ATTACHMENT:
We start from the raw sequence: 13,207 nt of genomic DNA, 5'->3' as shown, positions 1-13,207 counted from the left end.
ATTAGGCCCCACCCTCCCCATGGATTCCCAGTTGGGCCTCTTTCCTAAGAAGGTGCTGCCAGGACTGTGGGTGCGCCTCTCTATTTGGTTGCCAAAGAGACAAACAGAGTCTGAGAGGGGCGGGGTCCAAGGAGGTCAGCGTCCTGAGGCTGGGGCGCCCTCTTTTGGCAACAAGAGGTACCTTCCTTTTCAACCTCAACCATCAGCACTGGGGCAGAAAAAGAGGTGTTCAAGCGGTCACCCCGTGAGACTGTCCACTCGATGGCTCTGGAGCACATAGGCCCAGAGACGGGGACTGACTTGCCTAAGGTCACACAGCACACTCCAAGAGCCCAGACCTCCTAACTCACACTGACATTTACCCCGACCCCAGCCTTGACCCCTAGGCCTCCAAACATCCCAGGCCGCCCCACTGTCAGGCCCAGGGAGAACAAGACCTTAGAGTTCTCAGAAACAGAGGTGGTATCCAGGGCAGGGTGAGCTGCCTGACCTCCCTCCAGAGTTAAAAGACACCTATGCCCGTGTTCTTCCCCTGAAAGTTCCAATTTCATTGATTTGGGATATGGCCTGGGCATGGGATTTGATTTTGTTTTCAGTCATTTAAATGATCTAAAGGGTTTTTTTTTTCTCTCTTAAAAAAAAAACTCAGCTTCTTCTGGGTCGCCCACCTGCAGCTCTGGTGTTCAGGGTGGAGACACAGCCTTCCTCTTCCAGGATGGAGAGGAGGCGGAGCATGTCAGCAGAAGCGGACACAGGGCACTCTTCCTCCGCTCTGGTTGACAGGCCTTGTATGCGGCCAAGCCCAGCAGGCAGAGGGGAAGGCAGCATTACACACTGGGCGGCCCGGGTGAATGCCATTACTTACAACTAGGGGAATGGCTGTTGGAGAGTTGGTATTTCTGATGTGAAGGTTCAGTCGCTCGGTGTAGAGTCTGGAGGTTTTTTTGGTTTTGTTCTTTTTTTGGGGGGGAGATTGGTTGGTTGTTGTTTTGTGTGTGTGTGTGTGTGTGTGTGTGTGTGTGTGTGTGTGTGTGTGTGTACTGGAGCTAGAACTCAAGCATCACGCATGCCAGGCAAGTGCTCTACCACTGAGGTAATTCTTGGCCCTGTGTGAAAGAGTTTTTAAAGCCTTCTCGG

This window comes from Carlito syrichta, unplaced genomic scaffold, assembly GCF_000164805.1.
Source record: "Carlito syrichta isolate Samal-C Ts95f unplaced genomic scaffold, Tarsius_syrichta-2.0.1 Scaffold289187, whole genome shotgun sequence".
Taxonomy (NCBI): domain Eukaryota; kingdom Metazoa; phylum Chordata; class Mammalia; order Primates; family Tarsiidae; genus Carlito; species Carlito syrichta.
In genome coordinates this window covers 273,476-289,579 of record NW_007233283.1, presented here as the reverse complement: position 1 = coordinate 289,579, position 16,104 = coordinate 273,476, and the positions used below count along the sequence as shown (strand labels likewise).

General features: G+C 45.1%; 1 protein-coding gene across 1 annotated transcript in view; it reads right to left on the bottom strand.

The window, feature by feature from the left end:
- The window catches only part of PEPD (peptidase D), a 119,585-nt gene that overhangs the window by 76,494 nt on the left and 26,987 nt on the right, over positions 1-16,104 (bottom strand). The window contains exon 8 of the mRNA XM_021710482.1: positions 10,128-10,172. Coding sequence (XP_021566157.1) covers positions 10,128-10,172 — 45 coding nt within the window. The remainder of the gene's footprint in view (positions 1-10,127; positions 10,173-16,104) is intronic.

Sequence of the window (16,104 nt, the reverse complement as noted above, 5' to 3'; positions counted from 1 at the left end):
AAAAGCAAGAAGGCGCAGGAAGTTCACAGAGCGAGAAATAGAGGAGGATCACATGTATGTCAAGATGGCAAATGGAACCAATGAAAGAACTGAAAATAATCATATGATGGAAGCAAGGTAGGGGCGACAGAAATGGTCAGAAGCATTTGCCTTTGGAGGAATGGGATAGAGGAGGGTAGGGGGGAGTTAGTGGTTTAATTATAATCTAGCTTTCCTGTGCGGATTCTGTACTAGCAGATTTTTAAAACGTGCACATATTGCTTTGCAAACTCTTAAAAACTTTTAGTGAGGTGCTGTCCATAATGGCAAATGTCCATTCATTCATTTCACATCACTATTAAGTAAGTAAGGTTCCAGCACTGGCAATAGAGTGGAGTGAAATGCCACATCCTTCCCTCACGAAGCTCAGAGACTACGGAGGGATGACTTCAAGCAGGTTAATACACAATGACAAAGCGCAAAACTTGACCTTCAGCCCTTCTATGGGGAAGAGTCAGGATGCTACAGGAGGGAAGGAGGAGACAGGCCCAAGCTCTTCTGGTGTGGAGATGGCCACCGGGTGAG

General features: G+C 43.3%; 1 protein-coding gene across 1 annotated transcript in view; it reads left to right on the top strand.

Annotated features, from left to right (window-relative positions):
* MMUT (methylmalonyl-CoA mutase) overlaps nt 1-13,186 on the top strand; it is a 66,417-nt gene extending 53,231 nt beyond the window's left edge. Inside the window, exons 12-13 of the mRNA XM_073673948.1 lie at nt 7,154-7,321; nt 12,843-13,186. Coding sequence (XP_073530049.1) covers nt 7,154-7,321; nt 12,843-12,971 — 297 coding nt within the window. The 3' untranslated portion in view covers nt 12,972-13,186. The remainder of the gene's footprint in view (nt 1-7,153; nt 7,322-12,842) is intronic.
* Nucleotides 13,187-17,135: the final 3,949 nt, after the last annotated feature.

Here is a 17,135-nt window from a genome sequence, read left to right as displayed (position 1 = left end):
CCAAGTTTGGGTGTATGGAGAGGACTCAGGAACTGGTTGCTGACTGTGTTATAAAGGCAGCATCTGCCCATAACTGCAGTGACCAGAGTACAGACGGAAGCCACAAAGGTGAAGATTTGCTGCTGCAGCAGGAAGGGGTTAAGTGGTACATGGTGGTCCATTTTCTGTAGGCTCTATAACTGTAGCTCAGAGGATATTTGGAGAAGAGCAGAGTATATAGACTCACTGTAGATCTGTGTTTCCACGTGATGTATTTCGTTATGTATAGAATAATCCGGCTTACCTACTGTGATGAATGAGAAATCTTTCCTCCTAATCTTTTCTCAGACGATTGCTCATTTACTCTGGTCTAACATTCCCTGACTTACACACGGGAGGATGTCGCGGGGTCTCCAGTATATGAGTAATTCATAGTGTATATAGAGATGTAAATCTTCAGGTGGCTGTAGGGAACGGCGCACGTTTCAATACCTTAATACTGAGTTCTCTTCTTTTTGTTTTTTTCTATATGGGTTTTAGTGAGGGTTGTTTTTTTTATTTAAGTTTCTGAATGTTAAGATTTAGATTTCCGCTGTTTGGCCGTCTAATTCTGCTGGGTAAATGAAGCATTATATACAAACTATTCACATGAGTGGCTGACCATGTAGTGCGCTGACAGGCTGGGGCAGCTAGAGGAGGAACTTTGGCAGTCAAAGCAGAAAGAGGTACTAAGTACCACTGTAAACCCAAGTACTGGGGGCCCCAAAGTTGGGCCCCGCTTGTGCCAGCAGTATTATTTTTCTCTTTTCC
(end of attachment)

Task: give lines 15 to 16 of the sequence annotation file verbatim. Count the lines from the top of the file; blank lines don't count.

* Nucleotides 13,187-17,135: the final 3,949 nt, after the last annotated feature.

Here is a 17,135-nt window from a genome sequence, read left to right as displayed (position 1 = left end):